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United States of America v. Janette Perez

August 5, 2011

UNITED STATES OF AMERICA
v.
JANETTE PEREZ, ET AL.



The opinion of the court was delivered by: Schiller, J.

MEMORANDUM

A superseding indictment charges Janette Perez with conspiracy, theft of mail, and presenting false claims against the government via fraudulent tax refund checks. Perez seeks to suppress evidence that federal agents obtained from her Toyota 4Runner during a search of her home. She has also moved to prevent the Government from introducing mailboxes the agents discovered in her basement. The Court conducted hearings on Perez's motion to suppress on July 8 and 14, 2011. For the reasons stated below, the Court will deny Perez's motions.

I. BACKGROUND

On March 23, 2011, the U.S. Postal Inspection Service obtained a warrant to search Perez's home at 3005 Hellerman Street in Philadelphia. (Gov't's Opp'n to Def.'s Mot. to Suppress Ex. A [Search Warrant].) The warrant authorized the agents to seize "documents and other items concerning or reflecting social security numbers," among other documents and records relevant to tax fraud. (Id.) It described the area to be searched as "the property or premises known as 3005 Hellerman Street, Philadelphia, Pennsylvania, 19149, a two-story brick and stone row home located three doors from the corner of Battersby and Hellerman Streets." (Id.) An attachment to the warrant provided two pictures of the front of the home and also referenced a gazebo on the property. (Id.)

Postal Inspector Mary Fitzpatrick prepared the search warrant application. (July 8, 2011 Hr'g Tr. 16.) Earlier in her investigation, she had identified a mail route that appeared to service a number of non-existent addresses. (Id. at 20.) Postal inspectors "seeded the mail" with decoy checks and observed that the mail carrier assigned to that route did not return the decoy checks. (Id. at 20-21.) During a subsequent interview with law enforcement, the mail carrier admitted to working with a man named Jose, who had asked her to steal checks from the mail. (Id. at 21.) Fitzpatrick identified this man as Jose Rivera. (Id.)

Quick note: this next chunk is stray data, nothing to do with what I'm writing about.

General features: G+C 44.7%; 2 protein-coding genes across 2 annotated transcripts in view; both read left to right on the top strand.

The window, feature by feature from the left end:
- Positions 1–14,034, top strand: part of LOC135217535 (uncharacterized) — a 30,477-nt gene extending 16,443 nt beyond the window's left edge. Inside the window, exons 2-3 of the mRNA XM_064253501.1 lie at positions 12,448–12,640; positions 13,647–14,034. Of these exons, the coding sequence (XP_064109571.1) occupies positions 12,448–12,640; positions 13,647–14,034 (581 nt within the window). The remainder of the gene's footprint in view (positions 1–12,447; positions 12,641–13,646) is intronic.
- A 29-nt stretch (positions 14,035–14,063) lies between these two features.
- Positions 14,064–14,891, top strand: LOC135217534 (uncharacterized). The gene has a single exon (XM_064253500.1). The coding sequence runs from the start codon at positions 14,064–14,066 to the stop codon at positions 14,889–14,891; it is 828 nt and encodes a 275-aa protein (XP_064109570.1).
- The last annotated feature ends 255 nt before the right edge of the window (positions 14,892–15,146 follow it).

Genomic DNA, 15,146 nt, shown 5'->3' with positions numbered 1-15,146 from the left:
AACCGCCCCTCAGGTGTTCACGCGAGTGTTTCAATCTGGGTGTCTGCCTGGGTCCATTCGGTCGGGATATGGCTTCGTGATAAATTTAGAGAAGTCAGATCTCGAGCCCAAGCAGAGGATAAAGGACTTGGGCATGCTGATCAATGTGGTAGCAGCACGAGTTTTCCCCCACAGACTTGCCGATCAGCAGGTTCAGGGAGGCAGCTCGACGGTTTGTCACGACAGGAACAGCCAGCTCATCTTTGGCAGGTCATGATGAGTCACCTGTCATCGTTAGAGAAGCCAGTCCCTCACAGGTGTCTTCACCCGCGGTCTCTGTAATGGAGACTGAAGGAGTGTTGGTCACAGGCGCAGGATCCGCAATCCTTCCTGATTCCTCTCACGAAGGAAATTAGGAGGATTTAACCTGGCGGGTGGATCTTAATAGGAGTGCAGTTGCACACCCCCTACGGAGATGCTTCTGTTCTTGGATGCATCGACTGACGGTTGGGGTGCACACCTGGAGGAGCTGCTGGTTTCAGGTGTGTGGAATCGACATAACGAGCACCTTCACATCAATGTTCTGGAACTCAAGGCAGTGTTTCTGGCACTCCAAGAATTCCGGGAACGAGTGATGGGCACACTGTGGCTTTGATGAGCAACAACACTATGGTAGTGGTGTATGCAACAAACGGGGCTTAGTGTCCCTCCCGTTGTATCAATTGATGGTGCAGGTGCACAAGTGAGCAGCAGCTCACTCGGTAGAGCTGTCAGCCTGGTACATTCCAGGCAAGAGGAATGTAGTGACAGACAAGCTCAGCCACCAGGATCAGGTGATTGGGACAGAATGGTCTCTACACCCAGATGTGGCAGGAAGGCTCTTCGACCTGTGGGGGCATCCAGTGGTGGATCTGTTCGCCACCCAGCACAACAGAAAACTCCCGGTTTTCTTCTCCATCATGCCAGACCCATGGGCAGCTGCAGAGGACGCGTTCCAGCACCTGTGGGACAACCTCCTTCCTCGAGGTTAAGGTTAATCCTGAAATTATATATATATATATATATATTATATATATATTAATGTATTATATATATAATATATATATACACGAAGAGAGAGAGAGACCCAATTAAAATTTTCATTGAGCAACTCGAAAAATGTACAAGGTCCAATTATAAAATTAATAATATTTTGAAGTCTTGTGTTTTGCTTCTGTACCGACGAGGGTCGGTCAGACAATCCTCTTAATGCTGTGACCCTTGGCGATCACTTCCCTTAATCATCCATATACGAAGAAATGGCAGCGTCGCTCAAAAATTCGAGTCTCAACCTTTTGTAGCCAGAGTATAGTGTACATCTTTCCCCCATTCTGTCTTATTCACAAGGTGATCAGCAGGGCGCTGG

Rivera worked as Perez's handyman and had a key to her home. (Id. at 21, 43.) He implicated Perez in the mail theft scheme and provided his key to Fitzpatrick and her colleagues. (Id. at 21.) The agents executed the warrant on March 24, 2011, entering Perez's home with the key they had obtained from Rivera. Perez and her boyfriend were present in the home when the agents entered. (Id. at 24-25.)

During his conversations with law enforcement prior to the search, Rivera informed the agents that Perez owned vehicles including a "brand new white Toyota 4Runner." (Id. at 28, 47.) Fitzpatrick testified that she did not request specific authorization to search the vehicle because it did not "dawn on [her] to put it in the warrant." (Id. at 50.) Nevertheless, the agents saw the vehicle in Perez's driveway when they arrived at her home. (See, e.g., July 14, 2011 Hr'g Tr. 17, 51.)

Leo Hughes, an agent assigned to the Internal Revenue Service's Criminal Investigation Division ("IRS CID"), waited at the rear of Perez's home to ensure that no one left through the back door while the other agents executed the search warrant. (Id. at 49-51.) He then saw the 4Runner, parked "immediately adjacent to the rear entrance of the home." (Id. at 51.) Fitzpatrick eventually went outside and walked around the vehicle with Hughes and another IRS CID agent, Jeffrey Brown.